Customers’ Response to Firms’ Disclosure of Social Stances: Evidence from Voting Reform Laws
Co-authors: Hengda Jin, Texas A&M University; Ken Merkley, Indiana University; Karen Ton, Villanova University
Review of Accounting Studies, Forthcoming
Abstract: We examine customer responses to publicly traded firms speaking out in response to the state of Georgia's voting reform laws. For firms that speak out, we find that customer visits and visitors at their stores decrease relative to the stores of firms that do not speak out. The decrease in customer traffic is stronger for stores in Georgia, predominantly Republican counties, and for firms whose speaking out was emphasized by conservative media sources. The results are weaker for stores in counties with more diverse populations. We also find that total spending, spending per transaction, and spending per customer decrease after firms speak out. Our results are attributed to a decrease in traffic from less frequent customers who spend less time shopping but offset by customers who increase their shopping time. Consistent with offsetting effects, we do not find evidence that speaking out is associated with changes in firm-level financial performance or an equity market response. Our findings highlight different customer responses to speaking out that help us better understand the implications of companies’ engagement in societal issues.
Working Paper: The Transparency of Disciplinary History and Future Misconduct: Evidence from Financial Advisers
Committee: Brian Miller (chair), Daniel Beneish, Ken Merkley, Noah Stoffman, and Jim Wahlen
Abstract: I examine whether an increase in the transparency of financial advisers’ disciplinary history reduces their likelihood of committing future misconduct. The financial adviser industry has been fraught with episodes of misconduct. To help retail clients make more informed decisions when hiring or retaining a financial adviser, the Securities and Exchange Commission increased transparency by requiring financial advisers to disclose whether they have a disciplinary history through Form Client Relationship Summary (CRS). Using a difference-in-differences design around the adoption of Form CRS, I find that financial advisers are less likely to engage in misconduct after the Form CRS disclosure requirement. Both the adviser channel and the firm channel contribute to this reduction. The results are strongest in geographic segments that experience the greatest reduction in retail clients’ processing costs. Combined, the evidence suggests that increased transparency of disciplinary history deters misconduct, which protects the interests of retail clients.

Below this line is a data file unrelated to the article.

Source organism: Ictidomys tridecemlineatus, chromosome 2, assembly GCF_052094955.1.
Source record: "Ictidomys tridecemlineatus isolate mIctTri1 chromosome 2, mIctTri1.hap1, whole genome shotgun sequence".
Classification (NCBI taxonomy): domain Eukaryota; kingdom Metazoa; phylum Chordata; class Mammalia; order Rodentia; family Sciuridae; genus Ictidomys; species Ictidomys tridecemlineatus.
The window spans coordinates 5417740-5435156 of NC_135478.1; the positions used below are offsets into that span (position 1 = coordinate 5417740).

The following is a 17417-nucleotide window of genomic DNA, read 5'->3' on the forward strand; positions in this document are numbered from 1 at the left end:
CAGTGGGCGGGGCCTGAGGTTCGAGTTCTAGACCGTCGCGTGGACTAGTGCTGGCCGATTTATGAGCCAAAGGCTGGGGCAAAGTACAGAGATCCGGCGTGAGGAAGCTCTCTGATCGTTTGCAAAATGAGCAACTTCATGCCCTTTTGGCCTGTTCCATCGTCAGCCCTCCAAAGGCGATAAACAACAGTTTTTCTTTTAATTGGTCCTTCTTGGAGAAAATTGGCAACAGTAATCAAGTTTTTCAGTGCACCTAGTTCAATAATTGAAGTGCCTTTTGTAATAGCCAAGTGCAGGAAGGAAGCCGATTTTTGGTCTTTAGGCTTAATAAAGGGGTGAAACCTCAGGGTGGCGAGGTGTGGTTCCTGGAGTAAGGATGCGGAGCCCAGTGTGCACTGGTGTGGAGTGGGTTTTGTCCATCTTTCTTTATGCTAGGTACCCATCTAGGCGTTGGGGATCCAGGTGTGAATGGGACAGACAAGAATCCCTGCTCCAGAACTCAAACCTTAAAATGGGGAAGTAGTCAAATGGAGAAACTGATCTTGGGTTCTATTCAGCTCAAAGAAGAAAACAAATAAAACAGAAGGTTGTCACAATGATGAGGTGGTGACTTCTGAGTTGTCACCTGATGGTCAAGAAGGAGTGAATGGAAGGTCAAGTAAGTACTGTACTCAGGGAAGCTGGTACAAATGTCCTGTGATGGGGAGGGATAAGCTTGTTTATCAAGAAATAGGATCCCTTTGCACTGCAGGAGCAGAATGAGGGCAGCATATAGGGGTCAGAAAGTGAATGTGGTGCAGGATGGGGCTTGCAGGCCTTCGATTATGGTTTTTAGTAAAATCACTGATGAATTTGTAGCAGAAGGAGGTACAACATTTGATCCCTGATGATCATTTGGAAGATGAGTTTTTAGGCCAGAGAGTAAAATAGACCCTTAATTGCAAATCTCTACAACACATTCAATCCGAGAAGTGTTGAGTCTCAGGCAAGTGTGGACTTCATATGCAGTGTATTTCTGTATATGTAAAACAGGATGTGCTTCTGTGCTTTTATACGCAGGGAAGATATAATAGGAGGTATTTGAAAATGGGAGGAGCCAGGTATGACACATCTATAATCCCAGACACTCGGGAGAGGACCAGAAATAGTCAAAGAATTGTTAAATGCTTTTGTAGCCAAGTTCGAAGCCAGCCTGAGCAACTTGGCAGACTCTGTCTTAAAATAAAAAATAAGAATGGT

Working Paper: The Impact of an SEC-Induced Increase to Stock Liquidity on Voluntary Disclosure
Co-authors: Tom Hagenberg, Northwestern University; Brian Miller, Indiana University; Teri Yohn, Emory University
Revising for resubmission at the Journal of Accounting and Economics
Abstract: In addition to disclosure regulation, the Securities and Exchange Commission (SEC) periodically intervenes in the market making process to facilitate fair, orderly, and efficient capital markets. For example, responding to calls for increased market maker competition on the Nasdaq in the early 1990s, the SEC imposed several reforms in 1997 to decrease bid-ask spreads and dealer rents. While prior research documents that this reform was successful in improving market maker competition and stock liquidity, we examine whether this increase in liquidity sufficiently altered firm’s incentives to disclose, such that firms reduced voluntary disclosure. In a differences-in-differences design, we examine whether firms affected by the reforms subsequently reduced their voluntary disclosure and whether this reduction in disclosure increased information asymmetry among investors. Our results suggest that firms impacted by the regulatory intervention subsequently reduced management forecast frequency relative to a set of firms unaffected by the regulation. Further, the firms that reduced disclosure experienced an increase in information asymmetry among investors through an increased probability of informed trading.
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